How to Define Your Own System Command Scripts

The following uses the small, handy pico editor. Suppose that the command script you want to create is called zzz. Note that system scripts' names do not contain suffixes.
  • Open a konsole window.
  • Change to the ~/bin (i.e., /home/vunetid/bin) directory: cd ~\bin
  • List the ~/bin directory to see if a shell script named zzz is already present: ls
    • It's a good idea to check that the system doesn't already contain such a command: which zzz
  • If zzz is listed in the contents of the directory, open zzz in a text editor: pico zzz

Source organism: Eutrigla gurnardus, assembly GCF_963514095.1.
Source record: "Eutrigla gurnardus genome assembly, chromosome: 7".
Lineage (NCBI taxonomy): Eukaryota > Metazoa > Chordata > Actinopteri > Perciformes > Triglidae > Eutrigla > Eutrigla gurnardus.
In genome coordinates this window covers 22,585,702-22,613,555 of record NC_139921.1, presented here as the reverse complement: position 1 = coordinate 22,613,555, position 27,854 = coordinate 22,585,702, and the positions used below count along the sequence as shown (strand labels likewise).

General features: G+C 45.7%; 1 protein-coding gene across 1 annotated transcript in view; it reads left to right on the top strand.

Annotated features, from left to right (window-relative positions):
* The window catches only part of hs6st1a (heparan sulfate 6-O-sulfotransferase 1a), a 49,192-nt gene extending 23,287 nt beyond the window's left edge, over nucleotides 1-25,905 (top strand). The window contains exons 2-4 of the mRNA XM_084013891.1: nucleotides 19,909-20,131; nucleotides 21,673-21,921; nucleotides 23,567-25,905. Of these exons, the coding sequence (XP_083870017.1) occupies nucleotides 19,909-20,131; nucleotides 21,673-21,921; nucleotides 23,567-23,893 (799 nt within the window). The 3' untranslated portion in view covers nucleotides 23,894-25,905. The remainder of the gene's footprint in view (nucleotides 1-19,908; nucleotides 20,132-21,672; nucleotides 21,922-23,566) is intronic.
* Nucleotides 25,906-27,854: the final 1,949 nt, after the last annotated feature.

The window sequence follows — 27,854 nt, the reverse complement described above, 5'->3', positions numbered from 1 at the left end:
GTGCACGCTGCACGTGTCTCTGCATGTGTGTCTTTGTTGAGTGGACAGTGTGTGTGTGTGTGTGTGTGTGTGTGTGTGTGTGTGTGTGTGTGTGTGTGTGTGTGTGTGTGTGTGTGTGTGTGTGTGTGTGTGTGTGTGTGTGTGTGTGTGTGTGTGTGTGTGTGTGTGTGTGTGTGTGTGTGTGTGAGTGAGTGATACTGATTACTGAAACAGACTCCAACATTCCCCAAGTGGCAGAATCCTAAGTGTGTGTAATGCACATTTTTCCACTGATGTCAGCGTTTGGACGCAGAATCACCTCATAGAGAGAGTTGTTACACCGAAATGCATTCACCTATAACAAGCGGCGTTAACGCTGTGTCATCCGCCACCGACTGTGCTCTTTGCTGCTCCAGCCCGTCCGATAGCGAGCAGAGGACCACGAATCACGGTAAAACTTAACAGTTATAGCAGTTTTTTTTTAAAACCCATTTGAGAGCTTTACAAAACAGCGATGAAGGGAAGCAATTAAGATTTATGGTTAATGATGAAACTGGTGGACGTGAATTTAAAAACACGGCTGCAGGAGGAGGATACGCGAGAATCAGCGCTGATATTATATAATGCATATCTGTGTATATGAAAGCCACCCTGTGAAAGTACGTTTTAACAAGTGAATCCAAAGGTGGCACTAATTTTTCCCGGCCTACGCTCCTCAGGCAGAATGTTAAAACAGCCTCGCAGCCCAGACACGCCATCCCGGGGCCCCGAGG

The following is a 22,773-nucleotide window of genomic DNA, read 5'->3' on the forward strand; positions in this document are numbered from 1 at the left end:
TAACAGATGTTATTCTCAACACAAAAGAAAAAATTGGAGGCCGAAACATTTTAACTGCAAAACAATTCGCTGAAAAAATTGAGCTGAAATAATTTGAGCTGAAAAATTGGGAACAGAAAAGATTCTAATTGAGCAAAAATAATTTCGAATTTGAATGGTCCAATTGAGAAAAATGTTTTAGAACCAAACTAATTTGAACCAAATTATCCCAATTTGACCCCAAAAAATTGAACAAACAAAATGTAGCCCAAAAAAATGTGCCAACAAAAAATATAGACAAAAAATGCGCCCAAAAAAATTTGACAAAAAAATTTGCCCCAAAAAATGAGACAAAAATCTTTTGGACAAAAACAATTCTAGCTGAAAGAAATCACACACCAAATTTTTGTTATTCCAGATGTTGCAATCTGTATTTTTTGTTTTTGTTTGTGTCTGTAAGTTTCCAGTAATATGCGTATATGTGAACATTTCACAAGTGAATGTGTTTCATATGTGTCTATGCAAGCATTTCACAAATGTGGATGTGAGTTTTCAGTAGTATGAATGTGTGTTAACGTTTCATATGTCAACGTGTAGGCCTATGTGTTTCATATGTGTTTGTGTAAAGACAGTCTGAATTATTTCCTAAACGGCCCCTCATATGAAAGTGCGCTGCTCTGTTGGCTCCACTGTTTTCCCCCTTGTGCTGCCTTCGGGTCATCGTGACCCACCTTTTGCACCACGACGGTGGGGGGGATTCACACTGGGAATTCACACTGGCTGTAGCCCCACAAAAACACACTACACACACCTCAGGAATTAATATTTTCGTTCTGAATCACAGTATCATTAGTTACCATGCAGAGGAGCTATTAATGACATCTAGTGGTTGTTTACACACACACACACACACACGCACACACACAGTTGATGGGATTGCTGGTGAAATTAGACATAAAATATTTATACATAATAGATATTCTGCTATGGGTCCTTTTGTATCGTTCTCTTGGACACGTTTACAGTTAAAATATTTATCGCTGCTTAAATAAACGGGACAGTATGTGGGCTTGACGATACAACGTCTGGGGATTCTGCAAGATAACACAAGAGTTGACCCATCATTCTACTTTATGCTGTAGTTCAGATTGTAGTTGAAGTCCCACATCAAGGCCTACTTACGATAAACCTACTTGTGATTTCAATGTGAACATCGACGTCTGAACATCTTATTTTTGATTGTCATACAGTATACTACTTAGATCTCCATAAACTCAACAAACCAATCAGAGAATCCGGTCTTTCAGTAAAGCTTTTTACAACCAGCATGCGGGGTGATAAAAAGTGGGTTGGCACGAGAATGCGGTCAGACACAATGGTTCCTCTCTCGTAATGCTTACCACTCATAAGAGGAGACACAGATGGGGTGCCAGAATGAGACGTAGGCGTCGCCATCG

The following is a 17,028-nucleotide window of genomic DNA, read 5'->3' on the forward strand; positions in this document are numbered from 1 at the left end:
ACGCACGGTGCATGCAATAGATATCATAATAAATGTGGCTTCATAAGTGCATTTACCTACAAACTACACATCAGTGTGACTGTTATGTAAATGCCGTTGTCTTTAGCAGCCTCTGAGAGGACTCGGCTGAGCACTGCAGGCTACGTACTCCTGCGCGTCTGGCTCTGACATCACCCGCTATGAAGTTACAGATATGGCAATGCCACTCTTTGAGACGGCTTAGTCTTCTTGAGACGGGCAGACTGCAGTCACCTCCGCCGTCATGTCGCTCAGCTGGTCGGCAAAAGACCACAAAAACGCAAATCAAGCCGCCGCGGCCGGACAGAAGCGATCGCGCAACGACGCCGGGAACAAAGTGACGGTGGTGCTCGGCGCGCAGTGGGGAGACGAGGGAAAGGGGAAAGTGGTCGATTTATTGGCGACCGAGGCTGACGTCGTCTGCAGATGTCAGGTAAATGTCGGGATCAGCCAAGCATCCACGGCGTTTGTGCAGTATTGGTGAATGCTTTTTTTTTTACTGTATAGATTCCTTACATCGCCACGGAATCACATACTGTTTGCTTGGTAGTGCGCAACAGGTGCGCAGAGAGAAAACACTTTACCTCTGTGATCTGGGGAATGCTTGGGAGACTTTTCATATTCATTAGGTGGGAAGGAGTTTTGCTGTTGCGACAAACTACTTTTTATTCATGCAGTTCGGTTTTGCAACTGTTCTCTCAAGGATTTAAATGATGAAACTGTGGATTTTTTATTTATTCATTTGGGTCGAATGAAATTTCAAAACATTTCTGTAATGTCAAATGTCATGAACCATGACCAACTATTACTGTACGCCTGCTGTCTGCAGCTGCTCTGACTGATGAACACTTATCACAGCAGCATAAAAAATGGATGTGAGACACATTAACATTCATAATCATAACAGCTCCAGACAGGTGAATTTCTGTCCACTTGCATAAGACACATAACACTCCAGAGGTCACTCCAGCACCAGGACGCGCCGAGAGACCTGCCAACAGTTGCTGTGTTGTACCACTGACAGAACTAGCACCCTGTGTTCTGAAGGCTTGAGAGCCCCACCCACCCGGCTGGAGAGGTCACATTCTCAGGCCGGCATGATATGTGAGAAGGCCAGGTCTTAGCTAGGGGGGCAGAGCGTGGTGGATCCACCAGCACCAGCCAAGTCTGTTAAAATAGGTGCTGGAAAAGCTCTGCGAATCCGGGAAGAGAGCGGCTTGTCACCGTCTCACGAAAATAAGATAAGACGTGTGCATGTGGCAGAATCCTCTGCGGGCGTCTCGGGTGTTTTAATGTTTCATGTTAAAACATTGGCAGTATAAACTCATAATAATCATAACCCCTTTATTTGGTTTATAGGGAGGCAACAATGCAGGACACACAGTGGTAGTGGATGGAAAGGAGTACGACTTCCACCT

• If zzz is not present, open a new file to be named zzz in a text editor: pico zzz
  • Type the commands you want in your bash script. Use this as the first line of the file: #!/bin/sh
  • Exit pico by typing Ctrl+X to save the zzz file (answer Yes to saving changes, and keep the name of the file as zzz).
  • At the command prompt type the following to make zzz executable: chmod +x
  • Change your $PATH to include the ~/bin directory.
    • Change to your 'home' directory: cd ~
    • Open your .bash_profile (a hidden file) in a text editor: pico .bash_profile
    • In the text editor, type a new line at the end of the file: export PATH=$PATH:~/bin if this line is not already in .bash_profile
    • Exit pico by typing Ctrl+X to save your .bash_profile file (answer Yes to saving changes, and keep the name of the file as .bash_profile).
Topic revision: r2 - 18 May 2009, WillGray
 

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